Finance minister Jeremy Hunt will bury Britain's failed "Trussonomics" experiment on Thursday by cutting spending and raising taxes, moves that he and Prime Minister Rishi Sunak say are needed to restore investor confidence.
Britain is probably already in a recession with 11% inflation creating a cost-of-living crisis. It is the only Group of Seven nation yet to recover its pre-pandemic size having previously suffered a decade of near-stagnant income growth.
But Hunt has warned of more pain in his budget statement that will represent an abrupt reversal of policy from the unfunded tax cuts promised by former Prime Minister Liz Truss less than two months ago.
Her government's short-lived "mini-budget" on Sept. 23 sent the pound slumping to an all-time low against the U.S. dollar, threatened chaos in the housing market, and eventually forced Truss to quit after just 50 days in Downing Street.
Investors took comfort when Hunt replaced Kwasi Kwarteng as chancellor of the exchequer in mid-October and immediately started steering the economy back towards a more orthodox path.
He and Sunak say they must now go further.
"Stability has returned to the United Kingdom but that's because the expectation is that the government will make those difficult but necessary decisions," Sunak said this week.
Critics say a return to austerity is unnecessary, will hurt millions of households and will deepen the expected recession.
But Hunt says he can only slow the rise in borrowing costs if he can show investors that Britain's 2.45 trillion-pound ($2.91 trillion) debt mountain will start to fall as a share of economic output. Beating inflation is key to that.
"The Bank of England has my wholehearted support in its mission to defeat inflation... but we need fiscal and monetary policy to work together," Hunt said in excerpts of his budget speech released by the finance ministry.
"We are taking a balanced path to stability," he said. "But it depends on taking difficult decisions now."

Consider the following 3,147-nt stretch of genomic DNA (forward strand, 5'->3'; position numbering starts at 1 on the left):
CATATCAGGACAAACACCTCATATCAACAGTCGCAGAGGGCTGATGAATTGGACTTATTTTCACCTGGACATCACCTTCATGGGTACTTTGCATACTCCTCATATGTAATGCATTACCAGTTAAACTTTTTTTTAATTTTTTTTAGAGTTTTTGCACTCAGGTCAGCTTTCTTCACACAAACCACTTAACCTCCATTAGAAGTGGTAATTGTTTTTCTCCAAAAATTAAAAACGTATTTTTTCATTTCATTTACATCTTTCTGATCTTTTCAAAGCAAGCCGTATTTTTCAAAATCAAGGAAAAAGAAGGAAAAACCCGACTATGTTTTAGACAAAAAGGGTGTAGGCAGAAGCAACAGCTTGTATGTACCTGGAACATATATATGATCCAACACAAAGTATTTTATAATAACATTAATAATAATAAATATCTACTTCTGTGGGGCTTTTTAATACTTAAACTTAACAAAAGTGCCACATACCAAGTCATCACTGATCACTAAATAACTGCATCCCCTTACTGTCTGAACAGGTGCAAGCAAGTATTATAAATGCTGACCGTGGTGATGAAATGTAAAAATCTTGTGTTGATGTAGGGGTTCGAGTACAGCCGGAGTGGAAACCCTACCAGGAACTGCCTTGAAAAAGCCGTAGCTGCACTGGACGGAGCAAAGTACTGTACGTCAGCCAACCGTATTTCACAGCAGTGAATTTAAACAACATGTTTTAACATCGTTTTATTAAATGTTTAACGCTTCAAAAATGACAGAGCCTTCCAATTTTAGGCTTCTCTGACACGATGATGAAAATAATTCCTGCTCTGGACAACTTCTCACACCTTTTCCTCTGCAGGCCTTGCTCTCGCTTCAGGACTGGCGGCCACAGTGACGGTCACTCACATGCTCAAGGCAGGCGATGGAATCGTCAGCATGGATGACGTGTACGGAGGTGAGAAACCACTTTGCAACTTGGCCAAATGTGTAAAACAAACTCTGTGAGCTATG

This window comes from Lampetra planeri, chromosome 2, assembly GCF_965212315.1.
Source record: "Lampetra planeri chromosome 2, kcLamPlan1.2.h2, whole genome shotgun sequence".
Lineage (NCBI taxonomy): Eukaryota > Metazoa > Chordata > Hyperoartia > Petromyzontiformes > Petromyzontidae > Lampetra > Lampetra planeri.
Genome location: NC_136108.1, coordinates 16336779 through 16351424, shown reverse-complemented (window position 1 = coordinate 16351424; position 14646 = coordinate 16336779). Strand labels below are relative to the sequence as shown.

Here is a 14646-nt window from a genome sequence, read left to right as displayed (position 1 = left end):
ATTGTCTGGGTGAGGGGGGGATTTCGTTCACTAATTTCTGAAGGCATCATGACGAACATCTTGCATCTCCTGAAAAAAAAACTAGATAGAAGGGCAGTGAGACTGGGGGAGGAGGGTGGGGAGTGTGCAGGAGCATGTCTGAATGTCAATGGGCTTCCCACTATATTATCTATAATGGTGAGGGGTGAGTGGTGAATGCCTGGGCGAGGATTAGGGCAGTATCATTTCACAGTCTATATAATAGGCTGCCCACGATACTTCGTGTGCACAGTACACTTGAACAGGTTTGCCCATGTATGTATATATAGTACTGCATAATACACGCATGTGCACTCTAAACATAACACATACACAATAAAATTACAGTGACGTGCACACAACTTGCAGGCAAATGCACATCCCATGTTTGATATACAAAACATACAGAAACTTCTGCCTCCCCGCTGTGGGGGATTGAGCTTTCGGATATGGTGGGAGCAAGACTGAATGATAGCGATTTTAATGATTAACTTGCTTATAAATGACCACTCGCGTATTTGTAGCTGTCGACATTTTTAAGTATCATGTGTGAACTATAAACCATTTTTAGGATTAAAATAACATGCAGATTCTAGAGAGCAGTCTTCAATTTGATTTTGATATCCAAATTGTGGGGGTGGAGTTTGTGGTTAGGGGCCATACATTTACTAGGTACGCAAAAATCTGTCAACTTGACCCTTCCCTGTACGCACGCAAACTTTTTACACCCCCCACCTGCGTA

TAX RISES AND SPENDING CUTS
Britain's government is aiming for more than 50 billion pounds of annual savings by five years' time - equivalent to about 2% of annual economic output. How soon spending cuts and tax rises come will be key for the short-term economic outlook.
Hunt risks reviving tensions within the ruling Conservative Party, many of whose members were already upset at the scale of tax increases he announced when finance minister.
Hunt is expected to extend a freeze on the thresholds at which people start to pay income tax, dragging more people into the taxman's net. He might cut the threshold for paying the higher rate of income.
News reports have said Hunt also plans to bring in more revenues from dividend and capital gains taxes while sources have said he is considering a big increase in a windfall tax on oil and gas firms and extending it to power generation firms.
New spending cuts could add to the public's frustration with over-stretched public services, ranging from a health system bogged down in backlogs to dilapidated public housing.
Adjusted for inflation, budgets have been cut below 2010 levels for many departments with transport spending about 40% down and justice 20% beneath its level 12 years ago, the Institute for Fiscal Studies think-tank estimates.
Opinions polls show the opposition Labour Party has a big lead in opinion polls ahead of an expected election in 2024.
The budget statement will be accompanied by forecasts from the Office for Budget Responsibility which are likely to echo the BoE's message that Britain is heading for a long recession.
Hunt has said he will address one of the drags on Britain's economy which is a shortage of workers in the labour market.